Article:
According to the discredited myth, Armenians buried gold and other valuables beneath the altars and near the points of entry to their churches. Ask a Kurdish villager if the Armenians supposedly did this while fleeing during the Genocide, or whether they buried their gold as a matter of routine in the years before the Genocide, and they are apt to just shrug their shoulders.

The odds of buying a winning lottery ticket are better than the odds of finding buried treasure at an Armenian church, because the odds of finding the buried treasure are zero. There’s no treasure. But people still buy lotto and they still dig for treasure.

Even if the legend was true, which it isn’t, any treasure would surely have been dug up many years ago. Still, logic and truth have not deterred treasure hunters, even now, a century after the Armenians were expelled from this area.

As a result, the only treasures that really exist in places such as St. Thomas and at nearby Karmravank—the sacred structures themselves—are at risk of being destroyed.

We made it safely back down the mountainside, and found plenty of shade and water. We lived to share the story of yet another ancient Armenian site that may not survive.

 

Matthew Karanian is an author and attorney, and he practices law in Pasadena, Calif.  He has spent several years working in Armenia as both law professor and Associate Dean at the American University of Armenia. His latest book is ‘Armenia and Karabakh: The Stone Garden Travel Guide. He is currently working on a new book about Historic Armenia that will be published in 2015. Book details at www.ArmeniaTravelGuide.com and at www.Amazon.com 

Matthew Karanian
Matthew Karanian practices law in Pasadena, Calif. He is the author of ‘The Armenian Highland: Western Armenia and the First Armenian Republic of 1918’ (Stone Garden Press, 2019). For more information, visit www.historicarmeniabook.com

9 Comments

  1. What a sad commentary on the extreme poverty of the Kurds under Turkey and their lack of respect for the human heritage of ancient Armenia. The Turkish government has a responsibility to the world community to protect these historic sites.

  2. In response to rkeeler…How about asking the Armenian government to do the same with the historical mosques there! At least in Turkey, there are still Armenian churches standing, with one in Van having been completely restored! In Armenia, they bull-dozed down one of the last two that were left while celebrating all the while! There remains only one intact mosque in all of Armenia!! Because they’re Christian, no one questions them!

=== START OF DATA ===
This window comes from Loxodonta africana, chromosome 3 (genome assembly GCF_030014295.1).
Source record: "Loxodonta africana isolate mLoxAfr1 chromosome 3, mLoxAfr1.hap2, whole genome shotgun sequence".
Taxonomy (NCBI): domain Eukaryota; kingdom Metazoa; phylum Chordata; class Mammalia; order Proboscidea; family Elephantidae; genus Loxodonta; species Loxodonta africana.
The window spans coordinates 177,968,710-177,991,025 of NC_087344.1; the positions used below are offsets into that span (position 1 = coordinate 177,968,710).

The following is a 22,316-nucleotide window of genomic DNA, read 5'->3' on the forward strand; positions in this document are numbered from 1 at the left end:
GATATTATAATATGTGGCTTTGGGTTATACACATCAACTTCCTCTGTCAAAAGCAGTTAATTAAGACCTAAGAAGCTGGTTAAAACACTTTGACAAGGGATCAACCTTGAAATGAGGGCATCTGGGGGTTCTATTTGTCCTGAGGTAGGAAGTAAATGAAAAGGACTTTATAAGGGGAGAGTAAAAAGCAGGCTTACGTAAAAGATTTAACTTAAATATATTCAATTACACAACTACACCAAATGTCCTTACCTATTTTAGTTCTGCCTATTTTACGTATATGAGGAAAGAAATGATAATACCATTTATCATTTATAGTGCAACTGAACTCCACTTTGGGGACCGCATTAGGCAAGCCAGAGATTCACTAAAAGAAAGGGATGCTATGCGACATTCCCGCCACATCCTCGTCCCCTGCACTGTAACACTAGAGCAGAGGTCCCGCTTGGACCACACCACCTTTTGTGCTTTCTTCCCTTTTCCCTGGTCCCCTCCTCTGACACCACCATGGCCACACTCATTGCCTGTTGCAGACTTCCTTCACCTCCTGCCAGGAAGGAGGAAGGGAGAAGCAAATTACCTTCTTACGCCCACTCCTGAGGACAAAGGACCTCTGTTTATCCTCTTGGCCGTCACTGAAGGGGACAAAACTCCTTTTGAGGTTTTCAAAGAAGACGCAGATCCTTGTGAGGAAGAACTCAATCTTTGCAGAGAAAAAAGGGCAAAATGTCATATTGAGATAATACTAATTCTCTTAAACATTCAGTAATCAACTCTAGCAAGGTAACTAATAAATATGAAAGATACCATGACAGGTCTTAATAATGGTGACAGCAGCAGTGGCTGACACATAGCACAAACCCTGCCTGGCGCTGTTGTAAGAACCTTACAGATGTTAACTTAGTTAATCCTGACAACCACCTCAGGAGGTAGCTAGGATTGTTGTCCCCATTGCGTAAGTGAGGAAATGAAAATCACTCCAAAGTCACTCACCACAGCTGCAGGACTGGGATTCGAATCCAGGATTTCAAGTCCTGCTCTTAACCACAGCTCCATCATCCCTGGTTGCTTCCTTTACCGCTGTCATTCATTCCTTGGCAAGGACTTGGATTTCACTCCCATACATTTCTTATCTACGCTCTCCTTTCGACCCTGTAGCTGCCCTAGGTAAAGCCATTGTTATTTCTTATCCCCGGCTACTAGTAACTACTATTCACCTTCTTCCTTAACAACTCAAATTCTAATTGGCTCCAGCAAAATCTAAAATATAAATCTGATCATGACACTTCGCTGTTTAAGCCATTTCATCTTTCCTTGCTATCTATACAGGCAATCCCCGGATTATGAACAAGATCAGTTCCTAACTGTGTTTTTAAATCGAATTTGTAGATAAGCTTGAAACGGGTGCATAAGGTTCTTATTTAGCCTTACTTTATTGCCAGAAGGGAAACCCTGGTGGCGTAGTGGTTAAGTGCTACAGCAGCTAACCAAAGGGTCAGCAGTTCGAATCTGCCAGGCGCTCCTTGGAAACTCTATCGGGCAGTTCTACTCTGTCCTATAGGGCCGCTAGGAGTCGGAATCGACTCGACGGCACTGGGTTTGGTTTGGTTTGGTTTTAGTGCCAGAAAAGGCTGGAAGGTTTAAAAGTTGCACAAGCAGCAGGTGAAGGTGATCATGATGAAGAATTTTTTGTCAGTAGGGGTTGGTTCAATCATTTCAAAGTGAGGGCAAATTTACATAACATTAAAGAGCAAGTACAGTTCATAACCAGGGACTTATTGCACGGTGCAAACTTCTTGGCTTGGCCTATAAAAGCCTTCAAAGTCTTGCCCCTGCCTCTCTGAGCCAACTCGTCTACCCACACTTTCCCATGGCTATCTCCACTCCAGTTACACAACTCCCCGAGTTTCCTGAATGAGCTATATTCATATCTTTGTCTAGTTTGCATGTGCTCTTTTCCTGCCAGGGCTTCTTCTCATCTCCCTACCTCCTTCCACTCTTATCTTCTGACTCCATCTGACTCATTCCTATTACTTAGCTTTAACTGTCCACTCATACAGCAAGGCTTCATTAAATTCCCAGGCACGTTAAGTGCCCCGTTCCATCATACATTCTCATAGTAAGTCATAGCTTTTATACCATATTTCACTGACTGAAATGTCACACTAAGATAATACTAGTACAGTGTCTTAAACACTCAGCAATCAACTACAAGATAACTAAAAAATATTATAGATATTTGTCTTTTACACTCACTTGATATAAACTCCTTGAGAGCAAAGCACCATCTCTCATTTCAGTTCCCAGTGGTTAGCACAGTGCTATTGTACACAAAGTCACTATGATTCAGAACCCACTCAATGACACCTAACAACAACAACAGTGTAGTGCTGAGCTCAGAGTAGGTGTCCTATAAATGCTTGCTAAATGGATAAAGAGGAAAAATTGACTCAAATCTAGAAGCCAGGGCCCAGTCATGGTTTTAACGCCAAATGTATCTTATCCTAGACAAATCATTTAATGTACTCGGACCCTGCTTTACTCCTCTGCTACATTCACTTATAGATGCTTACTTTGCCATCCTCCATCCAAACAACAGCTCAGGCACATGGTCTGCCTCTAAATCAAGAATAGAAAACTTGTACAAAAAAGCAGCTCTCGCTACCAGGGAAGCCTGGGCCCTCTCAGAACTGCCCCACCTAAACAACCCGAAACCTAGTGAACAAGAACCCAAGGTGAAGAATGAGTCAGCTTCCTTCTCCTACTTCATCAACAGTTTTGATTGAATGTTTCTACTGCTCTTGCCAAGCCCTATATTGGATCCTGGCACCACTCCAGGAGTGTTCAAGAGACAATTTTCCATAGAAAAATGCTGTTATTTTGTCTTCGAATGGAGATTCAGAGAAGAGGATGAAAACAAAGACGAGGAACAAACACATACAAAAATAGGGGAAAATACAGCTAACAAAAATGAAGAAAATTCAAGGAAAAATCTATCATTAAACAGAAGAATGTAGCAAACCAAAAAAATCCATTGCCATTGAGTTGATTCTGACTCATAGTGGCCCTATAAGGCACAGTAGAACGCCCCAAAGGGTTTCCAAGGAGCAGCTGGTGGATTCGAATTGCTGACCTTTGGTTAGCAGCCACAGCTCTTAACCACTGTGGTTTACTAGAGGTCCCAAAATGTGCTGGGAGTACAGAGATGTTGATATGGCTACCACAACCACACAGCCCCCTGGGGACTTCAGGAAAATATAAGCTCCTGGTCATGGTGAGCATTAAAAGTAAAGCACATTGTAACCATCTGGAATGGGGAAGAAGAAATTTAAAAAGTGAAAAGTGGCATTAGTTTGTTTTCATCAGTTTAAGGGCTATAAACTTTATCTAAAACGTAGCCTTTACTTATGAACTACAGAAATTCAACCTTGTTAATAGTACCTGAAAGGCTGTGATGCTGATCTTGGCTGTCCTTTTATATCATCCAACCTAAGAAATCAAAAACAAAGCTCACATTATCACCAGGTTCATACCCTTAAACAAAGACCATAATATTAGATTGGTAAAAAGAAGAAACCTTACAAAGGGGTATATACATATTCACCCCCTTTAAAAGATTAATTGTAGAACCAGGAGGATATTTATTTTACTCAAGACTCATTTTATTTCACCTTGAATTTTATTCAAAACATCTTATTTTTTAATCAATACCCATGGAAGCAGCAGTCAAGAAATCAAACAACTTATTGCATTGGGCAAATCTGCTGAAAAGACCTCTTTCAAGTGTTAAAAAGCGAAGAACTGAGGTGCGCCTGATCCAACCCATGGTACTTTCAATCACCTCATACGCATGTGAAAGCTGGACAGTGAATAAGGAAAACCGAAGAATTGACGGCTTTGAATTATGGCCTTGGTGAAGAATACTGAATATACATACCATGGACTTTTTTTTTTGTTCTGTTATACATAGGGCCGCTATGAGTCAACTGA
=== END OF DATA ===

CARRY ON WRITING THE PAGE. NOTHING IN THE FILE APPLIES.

• On the contrary no one questions Muslims because that is considered “islamophobia”. Armenia was never Turkish land, modern eastern Turkey was on the other hand Armenian land. Did you forget where you came from?? A clue: 1000 years only.

  3. Mr. Karanian is dead right .the Treasures -for us-are those churhces and monasteries-as yet- there.Int´l instances such as U.N should be alerted by our Church Leaders in N.Y. and elsewhere to take notice and suggesto to great Turkey,it is time for Repairs…restorations,as begun in Bolis(istanbulla) and Dikrankert area (Diarbakira!!!!

  4. Would anyone kindly have any information about a village on the shores of Lake Van called Alyur (Turkish name is Ozyurt)where my grand-parents were from, been trying every resource without any success.
    Thanks

  5. I know about Artamed(famous for its apples).Sorry don´t know about Alyur…keep searching on various sitges.Armenpedia Wiki pedia etc.,

  6. If you travel around the Armenian plateau, from Malatya to Sepastia to Bitlis to Van to Erzerum to Diyarbakir, and other places in the region, you will see many ruins just like these on mountains and hilltops. Almost all are virtually inaccessible, but like the pyramids and ancient Urartian ‘perts’, they stand as silent sentinels that attest to Armenian architectural prowess that is many thousands of years old. They also show us (and the Turks), very clearly who built all the Seljuk monuments that dot the same area, with both Armenian structural elements and decoration, albeit with a slight Islamic twist. The lesson, I think is that even though the Turks tried to eliminate the Armenians, they really can’t take the ‘Armenian-ness’ out of Turkey….it is permanent, as Armenians are the essence of the place – predating Turks by many thousands of years! Like fingerprints, Armenian monuments will remain – hopefully, forever.